Lainsbury’s “Ghost-Town Elegies,” part 3 of Scenario 3, begins with this advice from Vancouver, Part 8: “And I’ll tell you – it’s no big thing anyway, to be a person, with a Kind of life, yet that’s what people are interested in . . . .” Stanley goes on in that poem to say that, for poetry: “That it be interesting/to others [is] a simple test . . . . Everyone wants to know/what you don’t know, or are afraid to know./There’s no need to make anything up.”
Lainsbury’s other acknowledged influence is Barry McKinnon: “Another key event in the development of a shift in my poetic practice from the short lyric to the long poem was my meeting Barry McKinnon in the fall of 1994; I had recently moved from Vancouver to Terrace, and Barry’s reading at a UNBC literary conference made a significant impression on me; his influence on my practice as a poet and on this particular project are profound.”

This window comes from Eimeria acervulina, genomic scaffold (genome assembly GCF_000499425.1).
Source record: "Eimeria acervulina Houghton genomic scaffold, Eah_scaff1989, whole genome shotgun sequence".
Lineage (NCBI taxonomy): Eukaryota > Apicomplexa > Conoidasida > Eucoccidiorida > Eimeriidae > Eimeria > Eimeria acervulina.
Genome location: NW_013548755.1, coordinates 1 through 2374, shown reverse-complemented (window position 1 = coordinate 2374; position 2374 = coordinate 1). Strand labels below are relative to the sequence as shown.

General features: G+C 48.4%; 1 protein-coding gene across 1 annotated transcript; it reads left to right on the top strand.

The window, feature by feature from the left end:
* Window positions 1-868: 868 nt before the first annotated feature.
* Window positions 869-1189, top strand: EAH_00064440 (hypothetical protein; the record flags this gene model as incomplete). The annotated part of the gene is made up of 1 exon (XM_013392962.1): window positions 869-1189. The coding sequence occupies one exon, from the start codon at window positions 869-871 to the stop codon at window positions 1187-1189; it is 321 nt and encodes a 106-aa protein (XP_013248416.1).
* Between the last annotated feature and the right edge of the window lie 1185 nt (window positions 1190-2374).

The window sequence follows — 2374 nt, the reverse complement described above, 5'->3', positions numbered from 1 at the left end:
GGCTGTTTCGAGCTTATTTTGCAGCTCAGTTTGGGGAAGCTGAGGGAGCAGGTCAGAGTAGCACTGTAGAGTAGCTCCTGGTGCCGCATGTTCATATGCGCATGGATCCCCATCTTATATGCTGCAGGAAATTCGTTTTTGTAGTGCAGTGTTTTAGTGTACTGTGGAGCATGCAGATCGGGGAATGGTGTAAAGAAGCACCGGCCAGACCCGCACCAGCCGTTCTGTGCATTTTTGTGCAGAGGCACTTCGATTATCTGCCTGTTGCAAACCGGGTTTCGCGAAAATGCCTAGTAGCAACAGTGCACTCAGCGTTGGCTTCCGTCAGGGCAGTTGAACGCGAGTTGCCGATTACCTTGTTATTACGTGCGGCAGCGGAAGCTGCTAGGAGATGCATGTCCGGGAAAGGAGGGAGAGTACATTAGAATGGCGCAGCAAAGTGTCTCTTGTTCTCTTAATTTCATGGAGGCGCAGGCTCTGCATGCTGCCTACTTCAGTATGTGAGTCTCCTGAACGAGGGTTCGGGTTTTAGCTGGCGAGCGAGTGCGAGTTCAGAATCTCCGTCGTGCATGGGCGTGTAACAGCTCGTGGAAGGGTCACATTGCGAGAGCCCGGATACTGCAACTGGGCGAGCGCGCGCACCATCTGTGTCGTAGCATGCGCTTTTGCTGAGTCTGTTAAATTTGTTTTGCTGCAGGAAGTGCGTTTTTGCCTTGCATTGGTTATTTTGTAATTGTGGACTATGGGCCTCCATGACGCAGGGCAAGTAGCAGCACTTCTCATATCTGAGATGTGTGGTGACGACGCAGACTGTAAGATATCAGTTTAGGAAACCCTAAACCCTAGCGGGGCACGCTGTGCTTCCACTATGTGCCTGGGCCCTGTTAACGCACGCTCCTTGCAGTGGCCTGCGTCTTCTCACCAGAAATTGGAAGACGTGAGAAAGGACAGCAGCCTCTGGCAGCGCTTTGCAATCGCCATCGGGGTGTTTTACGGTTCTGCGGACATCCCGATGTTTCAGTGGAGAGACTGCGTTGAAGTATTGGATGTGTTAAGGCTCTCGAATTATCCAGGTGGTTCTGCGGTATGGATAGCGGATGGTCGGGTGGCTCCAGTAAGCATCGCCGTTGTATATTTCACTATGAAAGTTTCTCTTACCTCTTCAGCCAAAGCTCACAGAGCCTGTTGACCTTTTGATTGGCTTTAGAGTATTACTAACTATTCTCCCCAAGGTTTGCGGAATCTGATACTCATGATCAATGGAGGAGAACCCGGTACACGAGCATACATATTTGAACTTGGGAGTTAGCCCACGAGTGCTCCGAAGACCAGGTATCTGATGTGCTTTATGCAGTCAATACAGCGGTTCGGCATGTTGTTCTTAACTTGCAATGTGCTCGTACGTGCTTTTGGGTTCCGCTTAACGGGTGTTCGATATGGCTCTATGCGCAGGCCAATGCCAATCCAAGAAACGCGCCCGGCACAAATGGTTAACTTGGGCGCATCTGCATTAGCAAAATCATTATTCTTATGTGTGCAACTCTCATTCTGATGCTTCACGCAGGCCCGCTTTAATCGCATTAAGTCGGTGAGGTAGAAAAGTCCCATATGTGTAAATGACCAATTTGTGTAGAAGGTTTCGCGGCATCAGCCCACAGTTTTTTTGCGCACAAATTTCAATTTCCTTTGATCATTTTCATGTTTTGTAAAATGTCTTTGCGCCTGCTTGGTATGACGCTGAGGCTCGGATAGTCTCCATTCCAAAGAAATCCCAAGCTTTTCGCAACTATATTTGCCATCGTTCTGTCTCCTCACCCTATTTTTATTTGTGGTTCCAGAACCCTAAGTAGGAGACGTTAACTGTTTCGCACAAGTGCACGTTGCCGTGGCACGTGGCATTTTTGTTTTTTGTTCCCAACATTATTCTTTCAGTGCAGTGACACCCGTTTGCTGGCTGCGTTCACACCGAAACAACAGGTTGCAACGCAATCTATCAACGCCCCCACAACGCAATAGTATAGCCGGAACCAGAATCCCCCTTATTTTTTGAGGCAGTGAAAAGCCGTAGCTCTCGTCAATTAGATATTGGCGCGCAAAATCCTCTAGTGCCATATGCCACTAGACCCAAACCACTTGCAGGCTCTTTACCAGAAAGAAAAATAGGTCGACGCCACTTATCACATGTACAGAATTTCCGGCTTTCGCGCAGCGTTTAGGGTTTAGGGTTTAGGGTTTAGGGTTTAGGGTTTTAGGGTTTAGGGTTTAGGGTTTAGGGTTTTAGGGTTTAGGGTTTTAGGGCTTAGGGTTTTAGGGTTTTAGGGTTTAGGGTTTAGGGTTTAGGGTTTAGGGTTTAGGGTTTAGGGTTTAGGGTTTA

Lainsbury’s “line” looks much more like McKinnon’s than Stanley’s, though McKinnon’s has lately tended more to blocks of prose. McKinnon also exhibits North as a dysfunctional state of mind, but that dysfunction is revealed more psychosomatically than psychologically: “city, mind – body.” And there is no progression to insight and understanding, only decay and the desperate hanging-on to original values of family, friendship, love. As a character in his own poems, McKinnon is opposite to Stanley in that he doesn’t theorize and find thereby any sort of “vision:” “I can’t find the grammar machine – make no proposal.” He favors irony and his conclusions are totally un-Zen: “the city hates itself.”